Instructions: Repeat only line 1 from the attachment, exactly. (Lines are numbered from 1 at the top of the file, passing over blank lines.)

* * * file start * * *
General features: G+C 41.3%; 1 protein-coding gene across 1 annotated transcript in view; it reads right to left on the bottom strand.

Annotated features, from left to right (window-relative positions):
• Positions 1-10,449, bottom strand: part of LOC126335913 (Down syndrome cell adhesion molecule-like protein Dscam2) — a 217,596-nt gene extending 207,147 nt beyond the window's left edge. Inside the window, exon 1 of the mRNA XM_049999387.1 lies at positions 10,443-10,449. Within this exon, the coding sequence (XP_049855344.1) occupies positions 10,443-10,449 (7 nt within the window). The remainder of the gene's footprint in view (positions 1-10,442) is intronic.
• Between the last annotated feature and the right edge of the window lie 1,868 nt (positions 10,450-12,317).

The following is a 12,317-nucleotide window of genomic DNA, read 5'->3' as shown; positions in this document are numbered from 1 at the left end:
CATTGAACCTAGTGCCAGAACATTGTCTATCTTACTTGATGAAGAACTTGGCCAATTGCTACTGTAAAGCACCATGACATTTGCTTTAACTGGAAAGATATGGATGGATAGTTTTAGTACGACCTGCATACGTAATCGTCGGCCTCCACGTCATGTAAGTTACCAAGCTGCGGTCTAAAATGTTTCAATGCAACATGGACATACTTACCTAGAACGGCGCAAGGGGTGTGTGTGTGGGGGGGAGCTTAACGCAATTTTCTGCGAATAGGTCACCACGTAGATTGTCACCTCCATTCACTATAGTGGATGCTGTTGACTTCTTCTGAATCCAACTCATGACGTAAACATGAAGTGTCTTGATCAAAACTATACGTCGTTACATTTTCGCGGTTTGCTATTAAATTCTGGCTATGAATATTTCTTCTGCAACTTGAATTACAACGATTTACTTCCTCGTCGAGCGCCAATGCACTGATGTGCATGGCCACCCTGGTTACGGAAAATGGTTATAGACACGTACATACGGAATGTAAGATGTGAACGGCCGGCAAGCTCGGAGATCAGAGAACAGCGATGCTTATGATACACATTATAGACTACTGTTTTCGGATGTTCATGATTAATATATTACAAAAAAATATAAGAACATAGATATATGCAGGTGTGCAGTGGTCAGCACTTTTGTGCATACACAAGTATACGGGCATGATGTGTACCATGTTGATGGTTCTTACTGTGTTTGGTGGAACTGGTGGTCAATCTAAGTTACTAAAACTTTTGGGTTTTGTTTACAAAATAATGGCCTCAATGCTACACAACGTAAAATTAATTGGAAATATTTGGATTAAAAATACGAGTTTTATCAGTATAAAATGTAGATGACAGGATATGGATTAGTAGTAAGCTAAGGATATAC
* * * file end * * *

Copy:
General features: G+C 41.3%; 1 protein-coding gene across 1 annotated transcript in view; it reads right to left on the bottom strand.